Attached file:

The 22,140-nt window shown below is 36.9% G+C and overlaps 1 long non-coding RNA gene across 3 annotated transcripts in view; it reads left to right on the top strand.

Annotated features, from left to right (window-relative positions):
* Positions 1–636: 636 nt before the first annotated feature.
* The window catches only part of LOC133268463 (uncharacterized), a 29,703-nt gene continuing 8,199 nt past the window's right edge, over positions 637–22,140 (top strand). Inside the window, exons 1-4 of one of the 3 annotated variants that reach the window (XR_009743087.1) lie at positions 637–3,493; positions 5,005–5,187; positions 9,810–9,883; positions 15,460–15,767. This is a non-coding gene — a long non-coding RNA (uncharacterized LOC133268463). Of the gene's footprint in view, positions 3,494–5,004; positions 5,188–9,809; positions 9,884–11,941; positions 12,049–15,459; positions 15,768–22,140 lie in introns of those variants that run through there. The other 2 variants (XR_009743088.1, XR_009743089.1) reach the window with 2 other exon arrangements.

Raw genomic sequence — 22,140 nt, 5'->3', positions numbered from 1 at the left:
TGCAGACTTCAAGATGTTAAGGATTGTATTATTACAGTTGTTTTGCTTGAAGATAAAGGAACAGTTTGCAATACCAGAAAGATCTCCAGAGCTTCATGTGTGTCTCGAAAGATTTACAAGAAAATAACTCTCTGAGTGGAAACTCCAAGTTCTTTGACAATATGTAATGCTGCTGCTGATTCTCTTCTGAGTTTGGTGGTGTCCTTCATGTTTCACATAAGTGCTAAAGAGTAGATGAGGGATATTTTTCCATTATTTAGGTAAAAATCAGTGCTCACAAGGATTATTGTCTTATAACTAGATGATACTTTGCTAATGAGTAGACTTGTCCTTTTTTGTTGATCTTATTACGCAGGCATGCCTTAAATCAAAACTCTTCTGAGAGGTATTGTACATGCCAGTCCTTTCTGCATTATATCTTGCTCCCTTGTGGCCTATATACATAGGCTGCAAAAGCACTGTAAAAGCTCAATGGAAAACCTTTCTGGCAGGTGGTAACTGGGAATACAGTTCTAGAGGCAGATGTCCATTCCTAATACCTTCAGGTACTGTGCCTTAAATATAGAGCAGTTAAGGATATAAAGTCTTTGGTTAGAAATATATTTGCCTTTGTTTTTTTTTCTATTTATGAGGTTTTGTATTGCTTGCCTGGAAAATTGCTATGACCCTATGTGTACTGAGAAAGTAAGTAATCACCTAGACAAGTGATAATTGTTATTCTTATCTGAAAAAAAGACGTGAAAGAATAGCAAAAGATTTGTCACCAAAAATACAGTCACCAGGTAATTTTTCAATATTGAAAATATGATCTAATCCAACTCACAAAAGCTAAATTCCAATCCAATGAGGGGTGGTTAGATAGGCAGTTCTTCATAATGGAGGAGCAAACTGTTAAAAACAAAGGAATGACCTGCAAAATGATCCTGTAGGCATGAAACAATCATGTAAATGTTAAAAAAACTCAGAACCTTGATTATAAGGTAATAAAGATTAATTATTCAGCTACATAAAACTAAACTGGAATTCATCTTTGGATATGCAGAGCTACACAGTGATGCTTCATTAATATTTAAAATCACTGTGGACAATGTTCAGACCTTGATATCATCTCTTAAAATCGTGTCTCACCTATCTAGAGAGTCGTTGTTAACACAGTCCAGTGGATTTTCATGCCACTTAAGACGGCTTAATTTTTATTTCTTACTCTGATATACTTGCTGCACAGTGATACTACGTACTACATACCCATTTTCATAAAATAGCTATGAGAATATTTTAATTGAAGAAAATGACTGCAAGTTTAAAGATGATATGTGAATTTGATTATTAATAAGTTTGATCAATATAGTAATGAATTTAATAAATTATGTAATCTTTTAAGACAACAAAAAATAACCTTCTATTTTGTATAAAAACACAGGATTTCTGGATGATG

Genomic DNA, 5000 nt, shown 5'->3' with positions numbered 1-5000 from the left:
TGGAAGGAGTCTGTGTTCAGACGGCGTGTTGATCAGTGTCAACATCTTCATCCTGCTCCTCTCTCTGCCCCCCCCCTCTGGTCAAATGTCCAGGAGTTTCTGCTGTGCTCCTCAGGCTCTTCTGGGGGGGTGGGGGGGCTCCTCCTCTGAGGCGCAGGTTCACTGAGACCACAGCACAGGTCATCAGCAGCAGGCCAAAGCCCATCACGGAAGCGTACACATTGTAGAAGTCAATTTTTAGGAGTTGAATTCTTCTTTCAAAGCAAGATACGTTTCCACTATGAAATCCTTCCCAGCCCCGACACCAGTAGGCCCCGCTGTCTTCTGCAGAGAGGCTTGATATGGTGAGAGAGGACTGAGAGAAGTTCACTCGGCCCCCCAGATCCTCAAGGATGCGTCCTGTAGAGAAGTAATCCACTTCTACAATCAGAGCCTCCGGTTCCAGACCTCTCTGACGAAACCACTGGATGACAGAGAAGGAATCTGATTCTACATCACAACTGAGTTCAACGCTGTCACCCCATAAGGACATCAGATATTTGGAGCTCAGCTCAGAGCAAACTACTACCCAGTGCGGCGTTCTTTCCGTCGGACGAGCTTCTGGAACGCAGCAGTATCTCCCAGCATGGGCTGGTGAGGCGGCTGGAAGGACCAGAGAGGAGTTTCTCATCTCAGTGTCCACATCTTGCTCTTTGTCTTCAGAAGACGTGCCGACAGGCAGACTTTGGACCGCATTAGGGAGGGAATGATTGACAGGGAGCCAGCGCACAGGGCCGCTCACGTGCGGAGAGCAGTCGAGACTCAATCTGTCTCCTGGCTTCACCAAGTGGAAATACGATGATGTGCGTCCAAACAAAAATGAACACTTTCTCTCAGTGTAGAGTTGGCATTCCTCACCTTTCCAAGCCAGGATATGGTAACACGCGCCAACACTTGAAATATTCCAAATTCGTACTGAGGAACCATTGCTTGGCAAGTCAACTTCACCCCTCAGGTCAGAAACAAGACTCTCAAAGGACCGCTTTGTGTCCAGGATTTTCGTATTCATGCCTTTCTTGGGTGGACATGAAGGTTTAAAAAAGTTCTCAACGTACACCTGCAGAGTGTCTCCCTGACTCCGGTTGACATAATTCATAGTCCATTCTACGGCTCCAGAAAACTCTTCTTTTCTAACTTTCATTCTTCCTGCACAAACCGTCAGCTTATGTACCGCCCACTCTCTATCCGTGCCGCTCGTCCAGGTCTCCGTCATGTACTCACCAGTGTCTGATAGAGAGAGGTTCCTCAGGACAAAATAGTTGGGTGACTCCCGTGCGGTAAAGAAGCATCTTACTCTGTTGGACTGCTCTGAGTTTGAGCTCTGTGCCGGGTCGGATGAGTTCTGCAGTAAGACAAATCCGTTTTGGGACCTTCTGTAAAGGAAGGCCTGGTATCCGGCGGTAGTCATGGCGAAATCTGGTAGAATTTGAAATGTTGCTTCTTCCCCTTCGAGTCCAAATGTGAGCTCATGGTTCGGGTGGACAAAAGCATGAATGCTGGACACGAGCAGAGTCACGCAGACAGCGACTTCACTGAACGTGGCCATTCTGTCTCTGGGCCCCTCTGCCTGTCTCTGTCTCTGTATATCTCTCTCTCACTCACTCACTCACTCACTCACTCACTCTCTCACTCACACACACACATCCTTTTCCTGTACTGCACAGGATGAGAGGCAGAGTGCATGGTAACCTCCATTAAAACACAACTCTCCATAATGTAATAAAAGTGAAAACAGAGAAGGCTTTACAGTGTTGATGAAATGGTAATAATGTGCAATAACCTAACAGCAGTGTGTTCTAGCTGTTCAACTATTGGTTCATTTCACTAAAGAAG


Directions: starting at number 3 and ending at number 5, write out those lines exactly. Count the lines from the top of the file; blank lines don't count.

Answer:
* Positions 1–636: 636 nt before the first annotated feature.
* The window catches only part of LOC133268463 (uncharacterized), a 29,703-nt gene continuing 8,199 nt past the window's right edge, over positions 637–22,140 (top strand). Inside the window, exons 1-4 of one of the 3 annotated variants that reach the window (XR_009743087.1) lie at positions 637–3,493; positions 5,005–5,187; positions 9,810–9,883; positions 15,460–15,767. This is a non-coding gene — a long non-coding RNA (uncharacterized LOC133268463). Of the gene's footprint in view, positions 3,494–5,004; positions 5,188–9,809; positions 9,884–11,941; positions 12,049–15,459; positions 15,768–22,140 lie in introns of those variants that run through there. The other 2 variants (XR_009743088.1, XR_009743089.1) reach the window with 2 other exon arrangements.

Raw genomic sequence — 22,140 nt, 5'->3', positions numbered from 1 at the left: